Egypt mainly depends, in all its energy-related activities, on three major sources: oil, natural gas and the hydroelectric power generated from the large dam projects over the Nile: the High Dam, Aswan I & Aswan II dams.
The country targets to generate 20 percent renewables in electricity generation by 2022 and to reach 42 percent by 2035.
In addition, it has the potential to generate up to 53 percent of its electricity from renewable sources by 2030, according to a report by the International Renewable Energy Agency (IRENA).
The Egypt Renewable Energy Outlook report, released earlier, showed that pursuing higher shares of renewable energy could reduce the country’s energy bill by up to $900 million annually in 2030.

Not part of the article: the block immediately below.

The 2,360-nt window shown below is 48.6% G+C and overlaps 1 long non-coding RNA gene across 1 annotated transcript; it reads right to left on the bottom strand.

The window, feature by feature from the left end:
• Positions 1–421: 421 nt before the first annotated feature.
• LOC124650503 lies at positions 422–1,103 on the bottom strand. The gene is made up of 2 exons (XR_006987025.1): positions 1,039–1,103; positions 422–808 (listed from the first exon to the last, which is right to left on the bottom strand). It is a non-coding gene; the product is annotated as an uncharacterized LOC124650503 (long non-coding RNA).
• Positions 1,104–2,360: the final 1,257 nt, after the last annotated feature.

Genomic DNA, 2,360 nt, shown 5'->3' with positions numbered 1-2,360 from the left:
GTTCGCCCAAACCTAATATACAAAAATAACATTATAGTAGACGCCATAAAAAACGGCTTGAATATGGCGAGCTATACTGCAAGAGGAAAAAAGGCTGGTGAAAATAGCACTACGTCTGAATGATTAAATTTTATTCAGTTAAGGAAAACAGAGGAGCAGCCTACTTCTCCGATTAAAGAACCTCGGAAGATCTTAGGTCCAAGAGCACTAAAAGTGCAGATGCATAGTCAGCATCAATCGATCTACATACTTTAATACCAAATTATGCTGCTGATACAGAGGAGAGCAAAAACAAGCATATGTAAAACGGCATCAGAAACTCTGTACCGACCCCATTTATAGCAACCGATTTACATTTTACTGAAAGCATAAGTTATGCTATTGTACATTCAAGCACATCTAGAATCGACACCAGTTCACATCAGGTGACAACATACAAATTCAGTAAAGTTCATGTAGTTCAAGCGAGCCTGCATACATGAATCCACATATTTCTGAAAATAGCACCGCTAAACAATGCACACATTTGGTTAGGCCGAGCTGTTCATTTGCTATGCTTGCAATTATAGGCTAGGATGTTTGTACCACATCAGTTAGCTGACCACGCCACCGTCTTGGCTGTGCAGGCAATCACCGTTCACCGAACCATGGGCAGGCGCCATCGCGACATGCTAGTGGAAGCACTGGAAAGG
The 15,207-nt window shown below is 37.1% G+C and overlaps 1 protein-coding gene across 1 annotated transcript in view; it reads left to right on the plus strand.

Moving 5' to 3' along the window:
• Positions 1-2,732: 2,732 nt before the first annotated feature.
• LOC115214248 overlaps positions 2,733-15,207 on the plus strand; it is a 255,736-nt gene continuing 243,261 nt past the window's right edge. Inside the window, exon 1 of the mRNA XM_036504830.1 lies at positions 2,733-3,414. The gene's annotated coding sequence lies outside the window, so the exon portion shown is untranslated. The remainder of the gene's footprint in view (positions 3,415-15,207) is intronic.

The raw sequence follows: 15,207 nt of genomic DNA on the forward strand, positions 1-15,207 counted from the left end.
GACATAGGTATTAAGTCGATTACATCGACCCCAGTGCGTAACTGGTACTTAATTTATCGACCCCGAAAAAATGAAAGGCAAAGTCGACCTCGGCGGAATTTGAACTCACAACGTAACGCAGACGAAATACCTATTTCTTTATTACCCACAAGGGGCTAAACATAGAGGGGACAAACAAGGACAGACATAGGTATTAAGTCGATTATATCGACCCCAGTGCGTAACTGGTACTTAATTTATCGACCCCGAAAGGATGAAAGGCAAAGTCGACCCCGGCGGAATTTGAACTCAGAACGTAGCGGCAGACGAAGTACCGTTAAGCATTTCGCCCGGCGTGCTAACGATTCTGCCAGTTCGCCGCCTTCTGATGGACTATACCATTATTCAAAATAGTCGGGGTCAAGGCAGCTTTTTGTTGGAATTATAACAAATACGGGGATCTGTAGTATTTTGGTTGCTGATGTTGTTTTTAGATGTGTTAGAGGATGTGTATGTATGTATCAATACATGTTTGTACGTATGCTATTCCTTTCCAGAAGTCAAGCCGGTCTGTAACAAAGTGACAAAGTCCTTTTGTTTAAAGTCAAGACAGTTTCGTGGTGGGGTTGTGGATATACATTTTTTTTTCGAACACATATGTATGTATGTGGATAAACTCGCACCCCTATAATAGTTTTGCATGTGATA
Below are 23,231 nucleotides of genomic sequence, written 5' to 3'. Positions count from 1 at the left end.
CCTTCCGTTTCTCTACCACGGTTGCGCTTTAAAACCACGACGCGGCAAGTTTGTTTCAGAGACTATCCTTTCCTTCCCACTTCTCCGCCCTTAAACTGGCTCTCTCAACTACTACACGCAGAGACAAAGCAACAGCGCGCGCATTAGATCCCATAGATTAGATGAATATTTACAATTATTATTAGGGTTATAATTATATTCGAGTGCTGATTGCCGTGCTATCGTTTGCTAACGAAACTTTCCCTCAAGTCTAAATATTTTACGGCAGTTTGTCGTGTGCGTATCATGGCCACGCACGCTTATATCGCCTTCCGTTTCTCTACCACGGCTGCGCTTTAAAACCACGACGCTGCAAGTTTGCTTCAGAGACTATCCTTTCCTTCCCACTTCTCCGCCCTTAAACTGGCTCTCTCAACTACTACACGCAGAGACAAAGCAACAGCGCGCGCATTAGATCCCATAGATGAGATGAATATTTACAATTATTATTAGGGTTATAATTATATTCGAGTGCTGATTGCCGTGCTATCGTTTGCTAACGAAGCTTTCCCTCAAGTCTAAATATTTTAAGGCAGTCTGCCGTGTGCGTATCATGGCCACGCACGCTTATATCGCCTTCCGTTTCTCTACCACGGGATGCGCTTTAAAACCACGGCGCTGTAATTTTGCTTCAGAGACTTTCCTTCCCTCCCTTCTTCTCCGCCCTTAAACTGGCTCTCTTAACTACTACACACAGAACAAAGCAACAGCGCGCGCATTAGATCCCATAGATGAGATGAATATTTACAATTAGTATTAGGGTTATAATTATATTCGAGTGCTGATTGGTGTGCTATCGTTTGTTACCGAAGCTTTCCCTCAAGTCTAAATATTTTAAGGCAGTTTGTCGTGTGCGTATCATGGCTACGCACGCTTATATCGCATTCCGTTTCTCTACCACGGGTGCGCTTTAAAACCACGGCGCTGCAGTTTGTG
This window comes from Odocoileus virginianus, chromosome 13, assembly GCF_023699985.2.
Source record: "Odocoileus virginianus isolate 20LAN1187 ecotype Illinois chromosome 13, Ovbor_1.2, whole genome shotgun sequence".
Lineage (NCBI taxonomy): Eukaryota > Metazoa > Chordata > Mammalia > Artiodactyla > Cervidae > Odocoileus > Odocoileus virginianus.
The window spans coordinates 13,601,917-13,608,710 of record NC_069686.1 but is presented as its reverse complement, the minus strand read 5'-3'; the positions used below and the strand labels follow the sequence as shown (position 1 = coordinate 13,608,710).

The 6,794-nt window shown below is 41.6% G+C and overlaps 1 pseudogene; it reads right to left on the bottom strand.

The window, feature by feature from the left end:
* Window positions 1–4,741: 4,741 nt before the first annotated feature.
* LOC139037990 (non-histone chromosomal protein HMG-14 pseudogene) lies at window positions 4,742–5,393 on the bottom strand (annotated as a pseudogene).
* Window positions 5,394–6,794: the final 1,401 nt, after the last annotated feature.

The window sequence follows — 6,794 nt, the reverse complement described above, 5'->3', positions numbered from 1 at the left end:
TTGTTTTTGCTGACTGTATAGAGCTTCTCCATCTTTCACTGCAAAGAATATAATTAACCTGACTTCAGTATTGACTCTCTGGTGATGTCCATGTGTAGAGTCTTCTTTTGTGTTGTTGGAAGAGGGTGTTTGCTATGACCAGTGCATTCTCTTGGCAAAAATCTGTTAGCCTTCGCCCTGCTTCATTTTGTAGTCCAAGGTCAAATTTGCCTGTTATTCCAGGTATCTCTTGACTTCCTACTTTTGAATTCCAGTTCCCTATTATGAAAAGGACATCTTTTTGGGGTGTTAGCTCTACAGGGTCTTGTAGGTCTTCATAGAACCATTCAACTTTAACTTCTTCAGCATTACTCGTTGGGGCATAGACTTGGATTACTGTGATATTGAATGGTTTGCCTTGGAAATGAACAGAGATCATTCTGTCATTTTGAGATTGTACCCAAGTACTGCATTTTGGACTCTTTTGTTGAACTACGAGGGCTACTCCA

Aiming to reach these percentages, the state is taking some steps and attracting investments and partnerships in renewable energy, which in return, helps in energy transition in the country, as the world’s total renewable-based power capacity is expected to increase 50 percent between 2019 and 2024. In response to this shift, utilities have begun a rapid energy transition away from coal.
To clarify, energy transition refers to the global energy sector’s shift from fossil-based systems of energy production and consumption — including oil, natural gas and coal — to renewable energy sources like the wind and sun as well as lithium-ion batteries.